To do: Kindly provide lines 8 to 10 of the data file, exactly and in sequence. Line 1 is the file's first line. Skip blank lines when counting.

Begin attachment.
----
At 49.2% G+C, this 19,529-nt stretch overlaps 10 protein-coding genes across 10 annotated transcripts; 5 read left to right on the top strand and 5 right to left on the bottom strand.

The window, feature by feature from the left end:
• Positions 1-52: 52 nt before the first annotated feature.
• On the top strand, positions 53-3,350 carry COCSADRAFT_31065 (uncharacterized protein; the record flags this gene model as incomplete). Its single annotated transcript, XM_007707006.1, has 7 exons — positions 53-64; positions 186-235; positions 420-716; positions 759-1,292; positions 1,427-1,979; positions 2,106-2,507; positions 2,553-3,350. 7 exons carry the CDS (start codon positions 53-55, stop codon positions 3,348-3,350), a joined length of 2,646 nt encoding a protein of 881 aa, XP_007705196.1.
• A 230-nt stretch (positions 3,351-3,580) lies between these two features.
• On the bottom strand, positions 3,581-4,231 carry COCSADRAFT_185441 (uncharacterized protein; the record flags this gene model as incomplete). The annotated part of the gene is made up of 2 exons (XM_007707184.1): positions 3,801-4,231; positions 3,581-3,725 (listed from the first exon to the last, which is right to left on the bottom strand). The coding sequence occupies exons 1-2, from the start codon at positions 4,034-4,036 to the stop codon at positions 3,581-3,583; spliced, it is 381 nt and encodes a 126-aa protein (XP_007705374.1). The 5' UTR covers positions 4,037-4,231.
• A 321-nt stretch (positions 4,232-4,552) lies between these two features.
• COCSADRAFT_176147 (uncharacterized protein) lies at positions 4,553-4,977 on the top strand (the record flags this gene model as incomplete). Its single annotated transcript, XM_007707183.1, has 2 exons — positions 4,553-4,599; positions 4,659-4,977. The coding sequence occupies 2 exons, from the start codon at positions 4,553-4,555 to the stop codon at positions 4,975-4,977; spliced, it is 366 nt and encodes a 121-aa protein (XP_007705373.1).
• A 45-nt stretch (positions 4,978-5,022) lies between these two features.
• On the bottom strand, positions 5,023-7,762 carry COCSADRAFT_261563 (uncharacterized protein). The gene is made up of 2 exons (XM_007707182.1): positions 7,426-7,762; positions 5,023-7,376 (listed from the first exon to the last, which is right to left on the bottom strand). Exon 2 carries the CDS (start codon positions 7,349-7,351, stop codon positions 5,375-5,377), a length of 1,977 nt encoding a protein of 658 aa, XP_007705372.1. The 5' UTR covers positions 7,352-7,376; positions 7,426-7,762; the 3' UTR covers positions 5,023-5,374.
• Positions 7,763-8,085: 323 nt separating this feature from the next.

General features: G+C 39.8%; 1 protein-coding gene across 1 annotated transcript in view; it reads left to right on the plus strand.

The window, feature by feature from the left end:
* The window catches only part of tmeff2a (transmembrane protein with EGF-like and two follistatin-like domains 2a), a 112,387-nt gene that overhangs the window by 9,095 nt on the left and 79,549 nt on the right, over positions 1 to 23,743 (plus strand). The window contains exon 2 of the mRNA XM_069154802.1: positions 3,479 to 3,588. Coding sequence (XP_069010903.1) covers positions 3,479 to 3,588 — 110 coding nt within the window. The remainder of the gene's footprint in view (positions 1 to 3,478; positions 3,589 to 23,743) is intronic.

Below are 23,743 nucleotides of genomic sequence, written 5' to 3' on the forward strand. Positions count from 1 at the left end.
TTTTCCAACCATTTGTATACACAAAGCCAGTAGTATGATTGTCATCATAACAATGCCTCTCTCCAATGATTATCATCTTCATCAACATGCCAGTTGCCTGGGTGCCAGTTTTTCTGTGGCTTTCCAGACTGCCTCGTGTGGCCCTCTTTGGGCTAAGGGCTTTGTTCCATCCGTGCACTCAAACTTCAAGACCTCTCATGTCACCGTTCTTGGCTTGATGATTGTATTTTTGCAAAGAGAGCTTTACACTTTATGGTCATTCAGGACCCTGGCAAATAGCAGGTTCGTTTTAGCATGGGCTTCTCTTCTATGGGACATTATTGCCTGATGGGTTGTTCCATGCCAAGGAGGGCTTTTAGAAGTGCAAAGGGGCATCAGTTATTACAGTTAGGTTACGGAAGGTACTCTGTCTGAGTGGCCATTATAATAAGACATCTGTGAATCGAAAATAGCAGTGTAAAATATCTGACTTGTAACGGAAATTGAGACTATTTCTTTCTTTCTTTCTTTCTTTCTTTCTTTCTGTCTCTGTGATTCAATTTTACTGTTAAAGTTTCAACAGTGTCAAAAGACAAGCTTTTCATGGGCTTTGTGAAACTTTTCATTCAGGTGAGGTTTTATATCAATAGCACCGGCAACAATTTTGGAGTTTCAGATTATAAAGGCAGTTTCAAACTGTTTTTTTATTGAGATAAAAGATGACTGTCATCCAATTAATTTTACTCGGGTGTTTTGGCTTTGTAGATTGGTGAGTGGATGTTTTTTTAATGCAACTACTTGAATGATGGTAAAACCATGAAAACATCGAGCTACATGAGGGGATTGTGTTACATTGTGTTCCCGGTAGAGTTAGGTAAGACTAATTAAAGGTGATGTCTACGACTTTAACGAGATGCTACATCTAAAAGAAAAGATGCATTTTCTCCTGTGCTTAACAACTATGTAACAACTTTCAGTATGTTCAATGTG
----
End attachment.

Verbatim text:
• COCSADRAFT_176147 (uncharacterized protein) lies at positions 4,553-4,977 on the top strand (the record flags this gene model as incomplete). Its single annotated transcript, XM_007707183.1, has 2 exons — positions 4,553-4,599; positions 4,659-4,977. The coding sequence occupies 2 exons, from the start codon at positions 4,553-4,555 to the stop codon at positions 4,975-4,977; spliced, it is 366 nt and encodes a 121-aa protein (XP_007705373.1).
• A 45-nt stretch (positions 4,978-5,022) lies between these two features.
• On the bottom strand, positions 5,023-7,762 carry COCSADRAFT_261563 (uncharacterized protein). The gene is made up of 2 exons (XM_007707182.1): positions 7,426-7,762; positions 5,023-7,376 (listed from the first exon to the last, which is right to left on the bottom strand). Exon 2 carries the CDS (start codon positions 7,349-7,351, stop codon positions 5,375-5,377), a length of 1,977 nt encoding a protein of 658 aa, XP_007705372.1. The 5' UTR covers positions 7,352-7,376; positions 7,426-7,762; the 3' UTR covers positions 5,023-5,374.